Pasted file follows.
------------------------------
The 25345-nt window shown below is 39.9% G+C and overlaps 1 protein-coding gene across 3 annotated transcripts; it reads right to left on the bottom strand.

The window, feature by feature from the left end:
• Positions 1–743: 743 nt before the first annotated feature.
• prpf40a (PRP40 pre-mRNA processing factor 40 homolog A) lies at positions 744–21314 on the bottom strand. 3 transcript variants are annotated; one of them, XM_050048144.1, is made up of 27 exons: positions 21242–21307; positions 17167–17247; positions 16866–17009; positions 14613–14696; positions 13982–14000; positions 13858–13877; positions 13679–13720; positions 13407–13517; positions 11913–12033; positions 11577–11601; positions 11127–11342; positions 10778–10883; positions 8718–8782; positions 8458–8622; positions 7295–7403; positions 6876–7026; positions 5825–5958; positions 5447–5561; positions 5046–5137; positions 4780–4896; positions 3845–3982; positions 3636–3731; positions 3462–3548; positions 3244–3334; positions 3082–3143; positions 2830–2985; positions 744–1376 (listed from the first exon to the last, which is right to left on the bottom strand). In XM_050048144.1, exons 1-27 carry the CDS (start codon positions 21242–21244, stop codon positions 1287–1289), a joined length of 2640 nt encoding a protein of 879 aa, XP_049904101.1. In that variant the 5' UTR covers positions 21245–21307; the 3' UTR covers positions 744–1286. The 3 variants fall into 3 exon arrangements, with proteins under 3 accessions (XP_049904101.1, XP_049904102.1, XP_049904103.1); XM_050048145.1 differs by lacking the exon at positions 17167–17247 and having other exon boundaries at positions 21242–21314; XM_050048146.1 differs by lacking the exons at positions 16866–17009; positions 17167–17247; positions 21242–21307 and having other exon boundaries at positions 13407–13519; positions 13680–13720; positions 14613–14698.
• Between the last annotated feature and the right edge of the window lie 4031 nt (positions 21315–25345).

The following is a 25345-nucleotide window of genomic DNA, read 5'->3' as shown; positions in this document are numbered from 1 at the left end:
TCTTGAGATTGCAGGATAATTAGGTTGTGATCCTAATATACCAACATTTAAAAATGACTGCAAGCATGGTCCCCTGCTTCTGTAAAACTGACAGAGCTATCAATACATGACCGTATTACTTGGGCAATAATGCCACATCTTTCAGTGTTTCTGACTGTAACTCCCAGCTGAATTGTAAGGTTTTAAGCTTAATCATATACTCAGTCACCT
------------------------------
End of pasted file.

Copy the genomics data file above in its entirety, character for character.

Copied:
The 25345-nt window shown below is 39.9% G+C and overlaps 1 protein-coding gene across 3 annotated transcripts; it reads right to left on the bottom strand.

The window, feature by feature from the left end:
• Positions 1–743: 743 nt before the first annotated feature.
• prpf40a (PRP40 pre-mRNA processing factor 40 homolog A) lies at positions 744–21314 on the bottom strand. 3 transcript variants are annotated; one of them, XM_050048144.1, is made up of 27 exons: positions 21242–21307; positions 17167–17247; positions 16866–17009; positions 14613–14696; positions 13982–14000; positions 13858–13877; positions 13679–13720; positions 13407–13517; positions 11913–12033; positions 11577–11601; positions 11127–11342; positions 10778–10883; positions 8718–8782; positions 8458–8622; positions 7295–7403; positions 6876–7026; positions 5825–5958; positions 5447–5561; positions 5046–5137; positions 4780–4896; positions 3845–3982; positions 3636–3731; positions 3462–3548; positions 3244–3334; positions 3082–3143; positions 2830–2985; positions 744–1376 (listed from the first exon to the last, which is right to left on the bottom strand). In XM_050048144.1, exons 1-27 carry the CDS (start codon positions 21242–21244, stop codon positions 1287–1289), a joined length of 2640 nt encoding a protein of 879 aa, XP_049904101.1. In that variant the 5' UTR covers positions 21245–21307; the 3' UTR covers positions 744–1286. The 3 variants fall into 3 exon arrangements, with proteins under 3 accessions (XP_049904101.1, XP_049904102.1, XP_049904103.1); XM_050048145.1 differs by lacking the exon at positions 17167–17247 and having other exon boundaries at positions 21242–21314; XM_050048146.1 differs by lacking the exons at positions 16866–17009; positions 17167–17247; positions 21242–21307 and having other exon boundaries at positions 13407–13519; positions 13680–13720; positions 14613–14698.
• Between the last annotated feature and the right edge of the window lie 4031 nt (positions 21315–25345).

The following is a 25345-nucleotide window of genomic DNA, read 5'->3' as shown; positions in this document are numbered from 1 at the left end:
TCTTGAGATTGCAGGATAATTAGGTTGTGATCCTAATATACCAACATTTAAAAATGACTGCAAGCATGGTCCCCTGCTTCTGTAAAACTGACAGAGCTATCAATACATGACCGTATTACTTGGGCAATAATGCCACATCTTTCAGTGTTTCTGACTGTAACTCCCAGCTGAATTGTAAGGTTTTAAGCTTAATCATATACTCAGTCACCT